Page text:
CDC: Immediate Action Needed to Halt Spread of Deadly Bacteria
More inpatients infected with carbapenem-resistant bugs (Mar. 5)
A family of bacteria has become increasingly resistant to last-resort antibiotics during the past decade, and more hospitalized patients are getting potentially lethal infections that, in some cases, are impossible to cure. According to the Centers for Disease Control and Prevention (CDC), the new findings — published in the agency’s Vital Signs report — are a call to action for the entire health care community to work urgently to protect patients. During the first half of 2012, almost 200 hospitals and long-term acute care facilities treated at least one patient infected with these bacteria.
The bacteria — carbapenem-resistant Enterobacteriaceae (CRE) — kill up to half of patients who develop CRE-related bloodstream infections. In addition to spreading among patients (often on the hands of health care personnel), CRE bacteria can transfer their resistance to other bacteria within their family, the CDC says. This type of spread can create additional life-threatening infections for patients in hospitals and potentially for otherwise healthy people. Currently, almost all CRE infections occur in patients receiving significant medical care in hospitals, in long-term acute care facilities, or in nursing homes.
“CRE are nightmare bacteria. Our strongest antibiotics don’t work, and patients are left with potentially untreatable infections,” said CDC Director Tom Frieden, MD, MPH. “Doctors, hospital leaders, and public health must work together now to implement CDC’s ‘detect and protect’ strategy and stop these infections from spreading.”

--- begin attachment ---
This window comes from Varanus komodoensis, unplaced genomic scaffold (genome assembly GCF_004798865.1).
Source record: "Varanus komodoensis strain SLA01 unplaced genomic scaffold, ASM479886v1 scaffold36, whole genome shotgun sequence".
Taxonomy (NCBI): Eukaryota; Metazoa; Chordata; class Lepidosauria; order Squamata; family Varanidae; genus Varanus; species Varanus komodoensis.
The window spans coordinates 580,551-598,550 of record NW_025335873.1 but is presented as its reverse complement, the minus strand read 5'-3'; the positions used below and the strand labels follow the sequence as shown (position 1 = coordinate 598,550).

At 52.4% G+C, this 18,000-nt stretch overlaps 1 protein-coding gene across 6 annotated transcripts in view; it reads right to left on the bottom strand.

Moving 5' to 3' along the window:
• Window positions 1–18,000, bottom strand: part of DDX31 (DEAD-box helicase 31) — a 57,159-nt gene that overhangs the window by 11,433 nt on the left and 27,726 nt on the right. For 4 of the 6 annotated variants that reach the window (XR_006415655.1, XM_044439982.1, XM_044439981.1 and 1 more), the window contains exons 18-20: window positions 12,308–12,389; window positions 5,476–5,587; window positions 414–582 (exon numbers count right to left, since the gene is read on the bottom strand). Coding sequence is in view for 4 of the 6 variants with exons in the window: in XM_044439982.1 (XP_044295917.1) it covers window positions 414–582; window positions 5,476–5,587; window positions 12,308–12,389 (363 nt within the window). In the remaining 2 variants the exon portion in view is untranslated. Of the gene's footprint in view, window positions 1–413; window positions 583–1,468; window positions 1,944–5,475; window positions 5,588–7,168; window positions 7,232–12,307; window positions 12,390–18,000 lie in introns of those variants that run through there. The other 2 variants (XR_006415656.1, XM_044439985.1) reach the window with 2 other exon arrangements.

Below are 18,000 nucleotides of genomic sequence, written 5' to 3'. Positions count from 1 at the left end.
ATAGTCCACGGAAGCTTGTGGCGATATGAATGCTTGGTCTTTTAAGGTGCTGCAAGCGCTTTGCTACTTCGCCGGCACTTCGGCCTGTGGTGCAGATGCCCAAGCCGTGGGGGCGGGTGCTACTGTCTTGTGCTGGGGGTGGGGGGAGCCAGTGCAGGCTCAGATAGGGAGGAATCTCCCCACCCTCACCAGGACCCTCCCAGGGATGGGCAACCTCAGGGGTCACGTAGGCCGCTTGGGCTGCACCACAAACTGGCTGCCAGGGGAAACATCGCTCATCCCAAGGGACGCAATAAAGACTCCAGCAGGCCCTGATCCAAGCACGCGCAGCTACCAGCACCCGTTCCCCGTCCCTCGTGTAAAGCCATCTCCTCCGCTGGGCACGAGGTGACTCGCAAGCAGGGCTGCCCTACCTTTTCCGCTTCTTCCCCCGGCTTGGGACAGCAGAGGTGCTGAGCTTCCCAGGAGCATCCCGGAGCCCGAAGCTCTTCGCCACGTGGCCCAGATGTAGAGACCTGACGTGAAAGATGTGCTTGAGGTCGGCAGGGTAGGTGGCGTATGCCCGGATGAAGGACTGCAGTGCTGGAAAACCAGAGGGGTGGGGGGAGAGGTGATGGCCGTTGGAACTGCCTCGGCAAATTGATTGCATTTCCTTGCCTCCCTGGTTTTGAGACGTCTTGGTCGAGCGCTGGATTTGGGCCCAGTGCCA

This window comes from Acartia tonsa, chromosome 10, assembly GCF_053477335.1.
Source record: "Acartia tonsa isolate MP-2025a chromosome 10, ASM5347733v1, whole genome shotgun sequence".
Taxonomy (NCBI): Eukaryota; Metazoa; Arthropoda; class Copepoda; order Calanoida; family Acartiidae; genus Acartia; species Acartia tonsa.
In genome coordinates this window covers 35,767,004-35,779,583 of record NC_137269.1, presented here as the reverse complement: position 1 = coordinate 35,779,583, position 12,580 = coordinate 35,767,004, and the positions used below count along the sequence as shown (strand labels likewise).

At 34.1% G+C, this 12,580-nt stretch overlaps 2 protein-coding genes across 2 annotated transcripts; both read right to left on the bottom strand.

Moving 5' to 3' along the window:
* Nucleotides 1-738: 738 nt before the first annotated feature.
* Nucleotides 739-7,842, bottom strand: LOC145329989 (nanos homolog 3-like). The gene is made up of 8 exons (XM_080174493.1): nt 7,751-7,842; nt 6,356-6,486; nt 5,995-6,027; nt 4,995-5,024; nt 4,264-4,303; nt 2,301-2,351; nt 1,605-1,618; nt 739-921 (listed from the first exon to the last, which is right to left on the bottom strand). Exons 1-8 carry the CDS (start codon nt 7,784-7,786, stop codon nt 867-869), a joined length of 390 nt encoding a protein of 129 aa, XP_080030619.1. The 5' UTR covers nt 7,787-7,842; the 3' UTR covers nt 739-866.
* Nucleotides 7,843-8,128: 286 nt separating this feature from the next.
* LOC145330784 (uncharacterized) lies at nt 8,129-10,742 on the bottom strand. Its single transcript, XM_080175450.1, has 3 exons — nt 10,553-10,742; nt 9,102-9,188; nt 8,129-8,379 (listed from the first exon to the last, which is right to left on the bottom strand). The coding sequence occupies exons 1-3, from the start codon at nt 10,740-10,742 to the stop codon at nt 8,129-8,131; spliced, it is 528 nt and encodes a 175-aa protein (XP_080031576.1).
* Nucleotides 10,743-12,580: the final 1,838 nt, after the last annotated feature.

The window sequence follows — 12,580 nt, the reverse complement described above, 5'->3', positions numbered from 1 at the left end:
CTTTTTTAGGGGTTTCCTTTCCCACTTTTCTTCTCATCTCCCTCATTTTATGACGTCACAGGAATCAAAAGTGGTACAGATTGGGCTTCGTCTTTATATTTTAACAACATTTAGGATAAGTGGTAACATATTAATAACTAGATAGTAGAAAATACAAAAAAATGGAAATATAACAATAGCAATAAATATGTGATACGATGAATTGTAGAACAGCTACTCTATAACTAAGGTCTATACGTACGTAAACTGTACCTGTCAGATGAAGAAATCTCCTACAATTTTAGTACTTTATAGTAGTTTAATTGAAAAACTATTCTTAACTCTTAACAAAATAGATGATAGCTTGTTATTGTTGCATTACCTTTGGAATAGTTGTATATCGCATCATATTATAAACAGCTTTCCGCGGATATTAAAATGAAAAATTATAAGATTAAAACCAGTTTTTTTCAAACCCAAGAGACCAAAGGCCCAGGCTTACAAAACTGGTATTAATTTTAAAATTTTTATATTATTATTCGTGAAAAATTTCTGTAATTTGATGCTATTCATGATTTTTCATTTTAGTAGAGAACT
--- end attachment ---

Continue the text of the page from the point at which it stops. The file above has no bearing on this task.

Enterobacteriaceae are a family of more than 70 bacteria, including Klebsiella pneumoniae and Escherichia coli, that normally live in the digestive system. Over time, some of these bacteria have become resistant to carbapenem antibiotics. During the past decade, the CDC has tracked one type of CRE from a single health care facility to health care facilities in at least 42 states. In some medical facilities, these bacteria already pose a routine challenge to health care professionals, the agency says.
The Vital Signs report states that, although CRE bacteria are not yet common nationally, the percentage of Enterobacteriaceae that are CRE increased by fourfold during the past decade. One type of CRE — a resistant form of K. pneumoniae — has shown a sevenfold increase during the past 10 years. Most cases of CRE infection are reported in the northeastern U.S.
According to the report, during the first half of 2012, 4% of hospitals and 18% of long-term acute care facilities treated a patient with a CRE infection.
In 2012, the CDC issued a CRE prevention toolkit with recommendations for hospitals, long-term acute care facilities, nursing homes, and health departments.
In addition, the agency recommends screening patients in certain scenarios to determine whether they are infected with CRE. Because CRE can be carried by patients from one health care setting to another, the CDC encourages facilities to work together regionally to implement CRE prevention programs.
Source: CDC; March 5, 2013.